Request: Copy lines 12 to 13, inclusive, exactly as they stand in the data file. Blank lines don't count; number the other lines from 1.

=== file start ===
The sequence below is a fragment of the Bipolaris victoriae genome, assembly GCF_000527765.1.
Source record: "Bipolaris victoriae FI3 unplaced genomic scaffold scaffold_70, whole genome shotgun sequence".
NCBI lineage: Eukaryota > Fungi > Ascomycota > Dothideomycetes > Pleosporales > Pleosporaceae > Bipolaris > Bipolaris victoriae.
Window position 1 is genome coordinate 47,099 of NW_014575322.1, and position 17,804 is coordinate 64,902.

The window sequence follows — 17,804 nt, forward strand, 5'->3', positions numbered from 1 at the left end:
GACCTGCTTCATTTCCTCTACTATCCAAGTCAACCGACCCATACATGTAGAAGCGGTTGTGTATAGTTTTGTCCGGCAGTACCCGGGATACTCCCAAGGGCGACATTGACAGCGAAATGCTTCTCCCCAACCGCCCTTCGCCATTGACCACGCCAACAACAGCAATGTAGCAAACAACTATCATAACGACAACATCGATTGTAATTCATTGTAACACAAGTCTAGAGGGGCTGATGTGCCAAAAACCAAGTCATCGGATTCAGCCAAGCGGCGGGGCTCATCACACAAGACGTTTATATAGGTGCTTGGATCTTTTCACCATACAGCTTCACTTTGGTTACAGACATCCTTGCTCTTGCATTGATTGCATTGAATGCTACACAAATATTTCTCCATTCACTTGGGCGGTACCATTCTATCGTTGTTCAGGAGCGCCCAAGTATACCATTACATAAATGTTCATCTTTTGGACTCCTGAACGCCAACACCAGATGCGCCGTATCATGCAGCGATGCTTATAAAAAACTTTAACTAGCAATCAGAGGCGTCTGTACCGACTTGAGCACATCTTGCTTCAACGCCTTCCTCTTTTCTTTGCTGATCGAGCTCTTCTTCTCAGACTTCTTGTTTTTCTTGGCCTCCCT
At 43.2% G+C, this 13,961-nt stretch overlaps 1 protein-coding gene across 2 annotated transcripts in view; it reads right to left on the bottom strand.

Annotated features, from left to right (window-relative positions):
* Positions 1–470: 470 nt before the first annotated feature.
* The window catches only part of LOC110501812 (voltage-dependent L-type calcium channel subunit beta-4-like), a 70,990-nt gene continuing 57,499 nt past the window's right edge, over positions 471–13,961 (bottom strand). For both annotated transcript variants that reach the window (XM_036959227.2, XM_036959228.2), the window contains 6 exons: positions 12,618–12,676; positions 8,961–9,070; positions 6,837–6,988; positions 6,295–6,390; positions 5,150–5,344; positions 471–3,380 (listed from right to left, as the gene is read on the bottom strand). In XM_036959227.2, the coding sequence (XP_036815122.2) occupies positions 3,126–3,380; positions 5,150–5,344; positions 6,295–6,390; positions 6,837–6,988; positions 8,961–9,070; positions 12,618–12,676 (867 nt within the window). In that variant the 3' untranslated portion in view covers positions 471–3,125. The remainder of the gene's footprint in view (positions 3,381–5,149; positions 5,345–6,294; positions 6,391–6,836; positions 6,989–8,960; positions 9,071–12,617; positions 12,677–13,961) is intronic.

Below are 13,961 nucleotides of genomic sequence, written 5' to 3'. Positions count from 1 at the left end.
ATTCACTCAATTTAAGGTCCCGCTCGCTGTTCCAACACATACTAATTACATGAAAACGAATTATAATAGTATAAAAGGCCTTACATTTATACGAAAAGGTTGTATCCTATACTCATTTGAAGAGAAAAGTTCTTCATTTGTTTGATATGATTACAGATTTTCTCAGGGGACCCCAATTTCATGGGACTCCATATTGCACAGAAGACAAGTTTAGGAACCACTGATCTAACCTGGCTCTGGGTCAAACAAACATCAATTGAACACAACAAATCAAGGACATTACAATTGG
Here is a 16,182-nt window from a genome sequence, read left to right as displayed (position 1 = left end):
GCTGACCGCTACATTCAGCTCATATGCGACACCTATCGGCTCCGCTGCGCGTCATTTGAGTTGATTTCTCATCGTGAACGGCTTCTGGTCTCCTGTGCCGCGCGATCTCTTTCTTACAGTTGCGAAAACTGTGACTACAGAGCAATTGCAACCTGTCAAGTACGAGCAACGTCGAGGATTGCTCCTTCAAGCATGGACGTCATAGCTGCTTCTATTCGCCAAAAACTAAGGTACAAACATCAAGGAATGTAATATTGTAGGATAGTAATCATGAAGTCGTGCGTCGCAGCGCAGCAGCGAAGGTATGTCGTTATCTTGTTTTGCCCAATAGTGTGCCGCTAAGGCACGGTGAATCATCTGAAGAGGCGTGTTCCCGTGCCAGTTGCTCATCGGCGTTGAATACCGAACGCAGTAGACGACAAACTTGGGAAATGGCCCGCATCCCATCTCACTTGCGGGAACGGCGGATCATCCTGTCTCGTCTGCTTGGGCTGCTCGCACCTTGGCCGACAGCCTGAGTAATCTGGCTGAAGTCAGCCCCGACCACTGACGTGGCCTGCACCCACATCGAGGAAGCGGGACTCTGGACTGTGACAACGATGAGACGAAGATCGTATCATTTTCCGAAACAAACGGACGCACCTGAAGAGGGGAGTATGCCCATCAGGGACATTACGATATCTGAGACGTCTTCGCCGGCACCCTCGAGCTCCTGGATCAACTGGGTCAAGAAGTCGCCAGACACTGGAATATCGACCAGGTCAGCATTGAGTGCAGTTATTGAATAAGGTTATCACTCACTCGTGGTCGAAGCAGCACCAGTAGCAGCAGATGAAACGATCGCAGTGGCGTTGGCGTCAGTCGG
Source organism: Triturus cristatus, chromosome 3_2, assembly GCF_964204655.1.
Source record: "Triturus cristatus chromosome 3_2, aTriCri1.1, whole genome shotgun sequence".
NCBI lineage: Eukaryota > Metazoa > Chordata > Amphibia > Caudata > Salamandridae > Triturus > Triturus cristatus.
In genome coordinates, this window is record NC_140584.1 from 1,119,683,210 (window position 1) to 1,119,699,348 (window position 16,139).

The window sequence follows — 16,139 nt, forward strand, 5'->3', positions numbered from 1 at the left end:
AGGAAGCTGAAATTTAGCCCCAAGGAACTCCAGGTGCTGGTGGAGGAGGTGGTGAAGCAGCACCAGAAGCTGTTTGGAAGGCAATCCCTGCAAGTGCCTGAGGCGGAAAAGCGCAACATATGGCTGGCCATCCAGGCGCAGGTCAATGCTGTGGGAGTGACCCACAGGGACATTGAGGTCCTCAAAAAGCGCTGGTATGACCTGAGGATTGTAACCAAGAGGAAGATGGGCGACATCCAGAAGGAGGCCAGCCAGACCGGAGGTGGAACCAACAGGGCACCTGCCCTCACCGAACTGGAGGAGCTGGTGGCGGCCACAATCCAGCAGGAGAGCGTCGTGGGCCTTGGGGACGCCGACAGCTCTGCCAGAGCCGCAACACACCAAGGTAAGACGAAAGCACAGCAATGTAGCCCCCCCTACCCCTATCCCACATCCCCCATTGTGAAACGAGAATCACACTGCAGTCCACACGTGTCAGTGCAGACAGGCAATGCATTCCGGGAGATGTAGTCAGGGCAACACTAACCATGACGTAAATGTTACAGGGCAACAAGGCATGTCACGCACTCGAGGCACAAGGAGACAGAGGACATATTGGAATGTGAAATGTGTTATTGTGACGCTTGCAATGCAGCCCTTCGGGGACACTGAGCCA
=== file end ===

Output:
ATTCACTCAATTTAAGGTCCCGCTCGCTGTTCCAACACATACTAATTACATGAAAACGAATTATAATAGTATAAAAGGCCTTACATTTATACGAAAAGGTTGTATCCTATACTCATTTGAAGAGAAAAGTTCTTCATTTGTTTGATATGATTACAGATTTTCTCAGGGGACCCCAATTTCATGGGACTCCATATTGCACAGAAGACAAGTTTAGGAACCACTGATCTAACCTGGCTCTGGGTCAAACAAACATCAATTGAACACAACAAATCAAGGACATTACAATTGG
Here is a 16,182-nt window from a genome sequence, read left to right as displayed (position 1 = left end):